Michael first publicly articulated his long-term ambition to write songs while still at St Mary’s Primary School in Lochee. A group of boys in his class were discussing what they wanted to be when they grew up, and he said he wanted to be a songwriter. As the others mostly intended to have glittering football careers, this was not a popular option, in fact he expected derision, but then another boy, John Duncan, chipped in, ‘My uncle’s a songwriter.’ This assertion too was met with a degree of scepticism. ‘Oh aye. And who is he?’ ‘Stephen Sondheim.’
None of them had heard of Sondheim or West Side Story (the show opened on Broadway in 1957), but it turned out that John Duncan was telling the truth. ‘The mere fact that somebody had a relation who wrote songs as a job was impressive,’ Michael remembered. ‘It was a big thing for me.’
Michael and school
It is fair to say that Michael and school did not agree. Once, at primary school, he was pulled up when writing a story about meeting Cilla Black on a bus in Lochee. He had written a piece of dialogue in which a bairn said, ‘Look at her, she looks dead like Cilla Black.’ The teacher red-lined the sentence and replaced ‘dead’ with ‘very’. From then on, there was always likely to be trouble between Michael and the system.
But it was at secondary school – Lawside Academy – that things became really difficult. His disaffection was less with learning than with school as an institution, and this would grow into a lifelong distrust of all institutions. His extreme antipathy to being told what to do and when to do it would re-emerge twenty years later when he found himself kicking against the demands of the music industry. ‘I really do not like anybody controlling my time or even deciding what topics we are going to be thinking about. That, very early, was a drawback at school.’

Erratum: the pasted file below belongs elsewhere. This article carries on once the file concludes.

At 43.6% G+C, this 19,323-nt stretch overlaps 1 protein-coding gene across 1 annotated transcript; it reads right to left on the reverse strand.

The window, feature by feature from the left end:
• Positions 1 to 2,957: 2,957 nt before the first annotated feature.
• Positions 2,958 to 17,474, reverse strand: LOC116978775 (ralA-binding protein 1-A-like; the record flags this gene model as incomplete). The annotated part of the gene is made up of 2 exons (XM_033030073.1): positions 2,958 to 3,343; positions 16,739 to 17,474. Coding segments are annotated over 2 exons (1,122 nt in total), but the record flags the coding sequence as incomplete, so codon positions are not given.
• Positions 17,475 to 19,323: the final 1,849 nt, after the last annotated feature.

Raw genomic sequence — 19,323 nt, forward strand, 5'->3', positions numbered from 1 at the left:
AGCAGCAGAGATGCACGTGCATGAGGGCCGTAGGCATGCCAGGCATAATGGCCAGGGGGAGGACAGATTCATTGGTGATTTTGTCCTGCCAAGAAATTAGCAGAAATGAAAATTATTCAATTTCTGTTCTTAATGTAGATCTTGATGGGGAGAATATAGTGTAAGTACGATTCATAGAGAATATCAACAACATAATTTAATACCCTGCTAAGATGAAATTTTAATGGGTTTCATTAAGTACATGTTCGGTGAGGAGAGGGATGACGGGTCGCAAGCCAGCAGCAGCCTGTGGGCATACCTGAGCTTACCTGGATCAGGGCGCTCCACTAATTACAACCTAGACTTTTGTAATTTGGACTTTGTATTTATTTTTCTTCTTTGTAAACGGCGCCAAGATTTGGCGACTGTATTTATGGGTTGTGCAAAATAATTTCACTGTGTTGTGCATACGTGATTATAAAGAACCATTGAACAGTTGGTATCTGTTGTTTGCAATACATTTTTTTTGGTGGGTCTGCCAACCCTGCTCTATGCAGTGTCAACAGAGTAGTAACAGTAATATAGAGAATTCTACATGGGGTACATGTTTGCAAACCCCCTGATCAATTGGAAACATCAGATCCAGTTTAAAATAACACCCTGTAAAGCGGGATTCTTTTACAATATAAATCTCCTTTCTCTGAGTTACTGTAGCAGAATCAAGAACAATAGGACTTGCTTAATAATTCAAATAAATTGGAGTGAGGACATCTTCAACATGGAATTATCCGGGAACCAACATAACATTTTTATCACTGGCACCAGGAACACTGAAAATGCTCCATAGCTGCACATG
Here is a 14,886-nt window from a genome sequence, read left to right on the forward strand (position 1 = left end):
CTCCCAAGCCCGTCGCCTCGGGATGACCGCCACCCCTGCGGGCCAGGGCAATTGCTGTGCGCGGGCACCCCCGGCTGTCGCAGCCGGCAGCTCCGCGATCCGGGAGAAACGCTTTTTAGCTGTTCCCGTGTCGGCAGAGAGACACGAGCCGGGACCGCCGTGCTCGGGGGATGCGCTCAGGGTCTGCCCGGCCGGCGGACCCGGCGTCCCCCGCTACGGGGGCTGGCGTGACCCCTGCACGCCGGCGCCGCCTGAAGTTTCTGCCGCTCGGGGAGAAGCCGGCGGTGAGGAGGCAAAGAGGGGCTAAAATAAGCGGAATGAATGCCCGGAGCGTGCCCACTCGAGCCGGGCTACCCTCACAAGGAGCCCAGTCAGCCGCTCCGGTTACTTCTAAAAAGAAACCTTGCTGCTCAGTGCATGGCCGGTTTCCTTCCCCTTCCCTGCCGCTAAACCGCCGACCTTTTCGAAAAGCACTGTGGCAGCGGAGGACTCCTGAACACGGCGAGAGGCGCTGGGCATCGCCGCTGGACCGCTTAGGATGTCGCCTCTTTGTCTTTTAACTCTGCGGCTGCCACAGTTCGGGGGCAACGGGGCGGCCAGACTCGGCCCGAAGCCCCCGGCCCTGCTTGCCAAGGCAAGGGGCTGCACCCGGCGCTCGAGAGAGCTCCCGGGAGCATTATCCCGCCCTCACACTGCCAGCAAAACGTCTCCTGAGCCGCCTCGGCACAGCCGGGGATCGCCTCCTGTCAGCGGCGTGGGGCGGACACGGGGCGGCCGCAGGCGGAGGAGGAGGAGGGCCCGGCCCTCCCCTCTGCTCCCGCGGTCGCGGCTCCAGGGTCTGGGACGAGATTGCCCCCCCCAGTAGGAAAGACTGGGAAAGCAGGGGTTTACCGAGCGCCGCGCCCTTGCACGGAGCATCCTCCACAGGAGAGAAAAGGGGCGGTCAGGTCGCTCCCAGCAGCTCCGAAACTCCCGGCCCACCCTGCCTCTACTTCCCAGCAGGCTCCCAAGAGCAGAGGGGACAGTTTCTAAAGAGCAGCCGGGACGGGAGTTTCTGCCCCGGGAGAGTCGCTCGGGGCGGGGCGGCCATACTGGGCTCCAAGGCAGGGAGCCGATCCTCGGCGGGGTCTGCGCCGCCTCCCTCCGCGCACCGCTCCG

By his own admission he was every teacher’s worst nightmare, an ‘underminer’ quietly and deliberately sabotaging everything he could. There was, for example, the occasion when he persuaded his classmates to bring an assortment of screwdrivers and other tools into school: under his direction, they proceeded to dismantle the classroom, taking the desks apart but leaving them with just enough support to stay upright until the next class arrived and tried to sit down.
‘It wasn’t as if I wasn’t educating myself anyway,’ he said later. ‘I could read and write.’ He could, for example, consult the encyclopaedia his father had at home. ‘They taught us at school about the discovery of the South Pole without mentioning Amundsen. That told me what was going on quite early, I thought: “Watch out.” In my book at home, A was for Amundsen.’
Michael and rules
One of Michael Marra’s abiding characteristics was a distrust of institutions and officialdom. School, church, the monarchy, the music industry and the BBC all fell into this category. When he was musical co-director, alongside Rab Noakes, of John Byrne’s TV series Your Cheatin’ Heart, he spent nearly a year based in BBC Scotland’s Glasgow building and said he felt as if he was working in a post office. Rab said of Michael’s earlier, stressful experience of being in London, ‘There’s a way you have to act in the music industry and it’s difficult for many people but for Michael in particular it was hard, he just couldnae connect at that level, that kind of language and behaviour.’
Michael reacted badly to rules and regulations. If you tried to tell him what to do, he would often do the opposite. His brother Chris said, ‘Michael felt failed by school, but school didn’t fail him – he just didn’t suit it. It’s like saying that showbiz failed him – it didn’t, it just wasn’t his place.’
Independence of mind and freedom of choice were fundamental principles for Michael, from when he was a boy right through his entire adult life.
Michael Marra. Arrest This Moment is published by Big Sky Books and is available from October 20 via all the usual stockists or direct from www.bigsky.scot. £16.99 for paperback, £24.99 for hardback.